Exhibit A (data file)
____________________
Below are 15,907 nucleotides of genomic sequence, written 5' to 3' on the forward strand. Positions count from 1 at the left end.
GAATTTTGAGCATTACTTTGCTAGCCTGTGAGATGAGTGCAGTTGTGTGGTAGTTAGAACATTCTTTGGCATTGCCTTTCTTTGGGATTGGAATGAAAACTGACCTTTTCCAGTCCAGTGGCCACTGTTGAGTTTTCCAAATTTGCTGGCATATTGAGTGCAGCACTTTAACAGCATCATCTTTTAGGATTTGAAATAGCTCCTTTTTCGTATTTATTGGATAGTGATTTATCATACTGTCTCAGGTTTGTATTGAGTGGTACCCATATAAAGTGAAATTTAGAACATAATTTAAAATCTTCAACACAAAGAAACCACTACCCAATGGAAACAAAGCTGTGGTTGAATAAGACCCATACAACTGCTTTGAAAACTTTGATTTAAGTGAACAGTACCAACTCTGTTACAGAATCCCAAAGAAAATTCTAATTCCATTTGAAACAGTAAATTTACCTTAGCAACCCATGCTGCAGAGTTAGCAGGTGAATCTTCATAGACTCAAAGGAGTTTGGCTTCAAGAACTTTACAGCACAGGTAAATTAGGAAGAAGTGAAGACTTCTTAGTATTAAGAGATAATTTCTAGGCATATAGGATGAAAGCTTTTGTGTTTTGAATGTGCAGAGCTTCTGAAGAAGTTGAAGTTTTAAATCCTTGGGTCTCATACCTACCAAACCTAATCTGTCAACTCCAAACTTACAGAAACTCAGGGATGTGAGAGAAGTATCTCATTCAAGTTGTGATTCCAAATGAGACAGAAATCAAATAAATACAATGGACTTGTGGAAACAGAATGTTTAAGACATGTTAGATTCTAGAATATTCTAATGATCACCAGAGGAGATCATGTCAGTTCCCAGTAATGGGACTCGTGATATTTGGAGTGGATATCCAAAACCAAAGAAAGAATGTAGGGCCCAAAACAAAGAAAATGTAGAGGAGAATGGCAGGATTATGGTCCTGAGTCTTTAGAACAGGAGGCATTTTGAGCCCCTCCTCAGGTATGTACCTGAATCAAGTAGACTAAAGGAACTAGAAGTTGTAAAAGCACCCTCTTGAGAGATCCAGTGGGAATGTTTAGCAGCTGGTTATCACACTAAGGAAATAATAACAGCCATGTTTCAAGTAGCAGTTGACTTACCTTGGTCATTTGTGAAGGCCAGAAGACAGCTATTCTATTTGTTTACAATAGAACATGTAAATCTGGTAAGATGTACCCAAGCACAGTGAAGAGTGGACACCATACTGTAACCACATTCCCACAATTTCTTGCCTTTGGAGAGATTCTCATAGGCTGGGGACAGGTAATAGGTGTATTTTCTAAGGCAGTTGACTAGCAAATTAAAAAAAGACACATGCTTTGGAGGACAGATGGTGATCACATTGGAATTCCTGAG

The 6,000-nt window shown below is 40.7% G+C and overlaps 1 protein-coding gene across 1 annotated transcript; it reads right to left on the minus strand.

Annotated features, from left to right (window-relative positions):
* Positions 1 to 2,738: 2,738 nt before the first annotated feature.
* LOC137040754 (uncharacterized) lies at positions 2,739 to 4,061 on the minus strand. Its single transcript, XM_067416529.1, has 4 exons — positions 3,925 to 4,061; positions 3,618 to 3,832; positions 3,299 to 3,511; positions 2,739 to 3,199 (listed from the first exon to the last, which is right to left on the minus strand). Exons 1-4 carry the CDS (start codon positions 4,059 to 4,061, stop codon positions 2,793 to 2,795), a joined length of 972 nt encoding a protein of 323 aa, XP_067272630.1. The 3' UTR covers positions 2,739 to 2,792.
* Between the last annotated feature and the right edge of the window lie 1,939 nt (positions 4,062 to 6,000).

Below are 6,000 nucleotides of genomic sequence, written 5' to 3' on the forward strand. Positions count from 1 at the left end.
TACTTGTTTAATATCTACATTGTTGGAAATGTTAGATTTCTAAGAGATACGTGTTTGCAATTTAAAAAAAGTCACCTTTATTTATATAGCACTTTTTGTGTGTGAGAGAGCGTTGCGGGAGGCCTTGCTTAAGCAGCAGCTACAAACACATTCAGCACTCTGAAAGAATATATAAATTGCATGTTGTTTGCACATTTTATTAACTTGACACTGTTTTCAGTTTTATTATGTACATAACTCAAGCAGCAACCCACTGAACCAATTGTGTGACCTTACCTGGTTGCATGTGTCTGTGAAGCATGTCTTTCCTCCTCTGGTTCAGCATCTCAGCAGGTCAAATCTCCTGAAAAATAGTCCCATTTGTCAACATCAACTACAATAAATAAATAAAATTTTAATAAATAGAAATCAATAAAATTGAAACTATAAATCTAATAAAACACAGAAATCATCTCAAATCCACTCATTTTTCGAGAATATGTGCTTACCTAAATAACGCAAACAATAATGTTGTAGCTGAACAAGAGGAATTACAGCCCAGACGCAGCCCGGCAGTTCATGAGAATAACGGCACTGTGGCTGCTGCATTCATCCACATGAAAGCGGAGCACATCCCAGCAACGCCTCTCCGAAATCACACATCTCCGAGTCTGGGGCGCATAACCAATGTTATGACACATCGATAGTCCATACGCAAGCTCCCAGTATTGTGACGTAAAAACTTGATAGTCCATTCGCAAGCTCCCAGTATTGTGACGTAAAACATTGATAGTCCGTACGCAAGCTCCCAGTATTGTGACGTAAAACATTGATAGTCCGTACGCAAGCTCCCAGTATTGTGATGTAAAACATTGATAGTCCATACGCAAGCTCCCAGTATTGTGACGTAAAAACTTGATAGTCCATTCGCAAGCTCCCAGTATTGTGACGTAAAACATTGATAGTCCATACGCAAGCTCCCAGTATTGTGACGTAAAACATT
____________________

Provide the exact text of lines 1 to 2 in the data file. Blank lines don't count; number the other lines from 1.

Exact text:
Below are 15,907 nucleotides of genomic sequence, written 5' to 3' on the forward strand. Positions count from 1 at the left end.
GAATTTTGAGCATTACTTTGCTAGCCTGTGAGATGAGTGCAGTTGTGTGGTAGTTAGAACATTCTTTGGCATTGCCTTTCTTTGGGATTGGAATGAAAACTGACCTTTTCCAGTCCAGTGGCCACTGTTGAGTTTTCCAAATTTGCTGGCATATTGAGTGCAGCACTTTAACAGCATCATCTTTTAGGATTTGAAATAGCTCCTTTTTCGTATTTATTGGATAGTGATTTATCATACTGTCTCAGGTTTGTATTGAGTGGTACCCATATAAAGTGAAATTTAGAACATAATTTAAAATCTTCAACACAAAGAAACCACTACCCAATGGAAACAAAGCTGTGGTTGAATAAGACCCATACAACTGCTTTGAAAACTTTGATTTAAGTGAACAGTACCAACTCTGTTACAGAATCCCAAAGAAAATTCTAATTCCATTTGAAACAGTAAATTTACCTTAGCAACCCATGCTGCAGAGTTAGCAGGTGAATCTTCATAGACTCAAAGGAGTTTGGCTTCAAGAACTTTACAGCACAGGTAAATTAGGAAGAAGTGAAGACTTCTTAGTATTAAGAGATAATTTCTAGGCATATAGGATGAAAGCTTTTGTGTTTTGAATGTGCAGAGCTTCTGAAGAAGTTGAAGTTTTAAATCCTTGGGTCTCATACCTACCAAACCTAATCTGTCAACTCCAAACTTACAGAAACTCAGGGATGTGAGAGAAGTATCTCATTCAAGTTGTGATTCCAAATGAGACAGAAATCAAATAAATACAATGGACTTGTGGAAACAGAATGTTTAAGACATGTTAGATTCTAGAATATTCTAATGATCACCAGAGGAGATCATGTCAGTTCCCAGTAATGGGACTCGTGATATTTGGAGTGGATATCCAAAACCAAAGAAAGAATGTAGGGCCCAAAACAAAGAAAATGTAGAGGAGAATGGCAGGATTATGGTCCTGAGTCTTTAGAACAGGAGGCATTTTGAGCCCCTCCTCAGGTATGTACCTGAATCAAGTAGACTAAAGGAACTAGAAGTTGTAAAAGCACCCTCTTGAGAGATCCAGTGGGAATGTTTAGCAGCTGGTTATCACACTAAGGAAATAATAACAGCCATGTTTCAAGTAGCAGTTGACTTACCTTGGTCATTTGTGAAGGCCAGAAGACAGCTATTCTATTTGTTTACAATAGAACATGTAAATCTGGTAAGATGTACCCAAGCACAGTGAAGAGTGGACACCATACTGTAACCACATTCCCACAATTTCTTGCCTTTGGAGAGATTCTCATAGGCTGGGGACAGGTAATAGGTGTATTTTCTAAGGCAGTTGACTAGCAAATTAAAAAAAGACACATGCTTTGGAGGACAGATGGTGATCACATTGGAATTCCTGAG